Under the pressure of intense competition for resources, natural selection confers an advantage not only to aggressiveness, but to certain life-history adjustments.
Juveniles are at a particular disadvantage in the presence of aggressive adults, so juvenile survival can be enhanced by extending the period of parental care. In Australia, one sees this in the highly territorial, extended family groups of fairy wrens, scrub wrens, thornbills, babblers, and many others. Such cooperative, group-living species are especially common in Australia.
Another way natural selection can enhance juvenile survival is through reduced fecundity, which ensures that each offspring receives more parental care. Kangaroos, for instance, raise just one joey at a time, and Australia’s remarkable scrub birds have very small clutch sizes.
Another outcome of weak predation is that animals can live longer. Some of Australia’s birds are notably long-lived, such as the sulfur-crested cockatoo, which can live for more than a century. And in New Zealand -- equally deficient in predators -- the situation is even more extreme.
A Different Creator?
Many of Australia’s endemic birds and mammals are of ancient origin, dating to the breakup of Gondwanaland some 80 million years ago.
As the Australian continent slowly drifted northward toward Asia, more recently evolved groups such as rodents, falcons, and swallows arrived by dispersing over the sea. A water barrier is a strong filter that allows some groups to cross, but not others.
Thus, Australia, anomalously, has no woodpeckers, vultures, hornbills, trogons, primates, felids, canids, or ungulates, among other common groups. In other words, animal groups that are widespread across the other continents are lacking here.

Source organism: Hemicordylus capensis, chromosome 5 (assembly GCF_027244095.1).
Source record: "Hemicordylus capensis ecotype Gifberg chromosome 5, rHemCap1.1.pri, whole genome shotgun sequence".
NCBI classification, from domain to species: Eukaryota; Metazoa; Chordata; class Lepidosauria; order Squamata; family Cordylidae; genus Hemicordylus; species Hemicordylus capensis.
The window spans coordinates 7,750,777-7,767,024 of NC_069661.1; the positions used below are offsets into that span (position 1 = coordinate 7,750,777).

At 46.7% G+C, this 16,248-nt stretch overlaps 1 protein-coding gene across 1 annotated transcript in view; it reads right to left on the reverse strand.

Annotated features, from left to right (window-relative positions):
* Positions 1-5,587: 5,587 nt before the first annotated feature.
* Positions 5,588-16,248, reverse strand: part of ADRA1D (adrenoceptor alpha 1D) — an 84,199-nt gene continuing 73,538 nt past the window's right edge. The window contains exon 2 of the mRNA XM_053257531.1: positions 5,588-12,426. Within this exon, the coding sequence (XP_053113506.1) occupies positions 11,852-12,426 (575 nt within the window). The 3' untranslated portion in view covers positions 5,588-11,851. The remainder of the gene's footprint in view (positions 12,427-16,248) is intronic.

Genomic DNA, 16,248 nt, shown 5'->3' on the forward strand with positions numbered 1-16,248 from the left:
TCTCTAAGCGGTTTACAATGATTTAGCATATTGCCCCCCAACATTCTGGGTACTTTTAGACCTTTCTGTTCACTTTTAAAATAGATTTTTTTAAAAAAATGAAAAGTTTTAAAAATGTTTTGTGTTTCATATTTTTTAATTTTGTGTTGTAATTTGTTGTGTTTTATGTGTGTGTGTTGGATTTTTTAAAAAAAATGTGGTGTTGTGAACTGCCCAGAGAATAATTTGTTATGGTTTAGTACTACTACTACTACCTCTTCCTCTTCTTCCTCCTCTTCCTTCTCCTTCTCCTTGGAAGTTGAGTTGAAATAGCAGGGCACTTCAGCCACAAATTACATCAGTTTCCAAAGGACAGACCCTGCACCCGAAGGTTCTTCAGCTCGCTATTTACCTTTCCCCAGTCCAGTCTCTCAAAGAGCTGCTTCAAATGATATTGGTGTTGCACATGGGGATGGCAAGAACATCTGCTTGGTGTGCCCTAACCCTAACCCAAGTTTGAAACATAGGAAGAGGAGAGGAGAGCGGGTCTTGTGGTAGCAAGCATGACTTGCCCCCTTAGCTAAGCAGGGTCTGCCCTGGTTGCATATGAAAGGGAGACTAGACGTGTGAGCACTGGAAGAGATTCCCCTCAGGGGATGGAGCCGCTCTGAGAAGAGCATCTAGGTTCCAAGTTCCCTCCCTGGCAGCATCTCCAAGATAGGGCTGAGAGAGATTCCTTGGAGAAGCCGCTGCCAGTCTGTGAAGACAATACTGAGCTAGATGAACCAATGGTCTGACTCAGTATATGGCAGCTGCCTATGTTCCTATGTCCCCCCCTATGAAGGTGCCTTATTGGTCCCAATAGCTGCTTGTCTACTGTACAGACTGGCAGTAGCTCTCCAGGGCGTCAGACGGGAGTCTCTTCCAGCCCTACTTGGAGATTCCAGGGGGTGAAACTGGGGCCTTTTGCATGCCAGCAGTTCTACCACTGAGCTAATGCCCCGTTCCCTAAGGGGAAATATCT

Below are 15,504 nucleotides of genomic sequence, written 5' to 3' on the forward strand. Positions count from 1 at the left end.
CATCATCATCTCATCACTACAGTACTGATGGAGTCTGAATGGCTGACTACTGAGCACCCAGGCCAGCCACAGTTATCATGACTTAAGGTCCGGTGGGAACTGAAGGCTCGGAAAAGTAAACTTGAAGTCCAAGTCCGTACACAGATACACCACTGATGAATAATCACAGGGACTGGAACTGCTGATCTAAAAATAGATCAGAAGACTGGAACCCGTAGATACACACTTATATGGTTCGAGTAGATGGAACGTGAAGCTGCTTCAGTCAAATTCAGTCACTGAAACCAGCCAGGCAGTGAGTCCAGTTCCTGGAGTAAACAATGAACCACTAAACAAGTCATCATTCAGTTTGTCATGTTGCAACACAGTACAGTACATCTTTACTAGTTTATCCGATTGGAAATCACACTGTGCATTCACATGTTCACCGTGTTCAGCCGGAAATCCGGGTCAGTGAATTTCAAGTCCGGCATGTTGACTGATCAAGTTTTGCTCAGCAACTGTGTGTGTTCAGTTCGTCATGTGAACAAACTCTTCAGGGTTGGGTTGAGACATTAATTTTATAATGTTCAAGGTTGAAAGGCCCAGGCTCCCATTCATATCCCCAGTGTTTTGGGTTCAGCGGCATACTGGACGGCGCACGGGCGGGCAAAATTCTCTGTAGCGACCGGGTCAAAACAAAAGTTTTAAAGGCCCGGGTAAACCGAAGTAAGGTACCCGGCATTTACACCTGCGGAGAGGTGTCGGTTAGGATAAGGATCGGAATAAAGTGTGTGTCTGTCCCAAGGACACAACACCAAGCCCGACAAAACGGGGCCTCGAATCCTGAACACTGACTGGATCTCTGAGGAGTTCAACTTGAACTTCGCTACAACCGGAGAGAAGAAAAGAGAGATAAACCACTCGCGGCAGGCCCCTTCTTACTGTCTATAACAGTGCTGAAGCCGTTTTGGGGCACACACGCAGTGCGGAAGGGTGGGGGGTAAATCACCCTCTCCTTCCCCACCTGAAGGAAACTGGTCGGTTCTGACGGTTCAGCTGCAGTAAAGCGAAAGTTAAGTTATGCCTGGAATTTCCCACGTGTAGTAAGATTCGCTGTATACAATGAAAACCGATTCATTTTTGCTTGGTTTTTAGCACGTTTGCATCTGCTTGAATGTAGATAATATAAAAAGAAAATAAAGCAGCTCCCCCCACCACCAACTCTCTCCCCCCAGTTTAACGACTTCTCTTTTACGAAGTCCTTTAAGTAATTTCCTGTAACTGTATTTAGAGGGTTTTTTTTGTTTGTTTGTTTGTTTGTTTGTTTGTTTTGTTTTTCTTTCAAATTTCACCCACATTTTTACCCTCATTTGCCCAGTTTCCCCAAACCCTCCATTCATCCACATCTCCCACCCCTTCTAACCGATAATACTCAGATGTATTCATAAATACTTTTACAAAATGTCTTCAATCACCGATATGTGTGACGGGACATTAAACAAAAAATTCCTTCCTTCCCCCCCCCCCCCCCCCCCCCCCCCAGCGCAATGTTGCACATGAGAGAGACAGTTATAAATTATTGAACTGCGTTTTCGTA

In this sense Australia is strikingly unbalanced, an island characteristic. So unbalanced, in fact, that when a young Charles Darwin visited Australia in the 1830s, he mused that it seemed to have been made by a "distinct Creator".
All the other ice-free continents, in contrast, have had relatively recent physical contact with one another. This has allowed the free interchange of their respective faunas and the spread of some groups, like canids and felids, around the world.
Although Australia is counted by geographers as one of the world’s seven continents, many attributes of its fauna more closely resemble those of an island, which, in fact, it is.
Like other large islands, Australia is home to many endemic groups of plants and animals, and possesses only moderate faunal diversity. Some widespread groups have been able to reach Australia from Asia despite the water barrier, whereas others have not, leaving Australia with a strikingly imbalanced assemblage of major animal groups.
Most conspicuously and importantly lacking are modern carnivores, especially canids and felids. Without these, and without the Thylacine or its extinct megafaunal carnivores, much of the Australian fauna experiences weak predation pressure, a condition that results in further island-like behavioral and life-history features in its fauna.
These include intense competition for resources, manifested by high levels of aggression between species and individuals, lower fecundity, long periods of parental care, and greater longevity.
Hence, I conclude that, in biological terms, Australia is an island, not a continent. Geographers (and doubtless, many Australians) might disagree.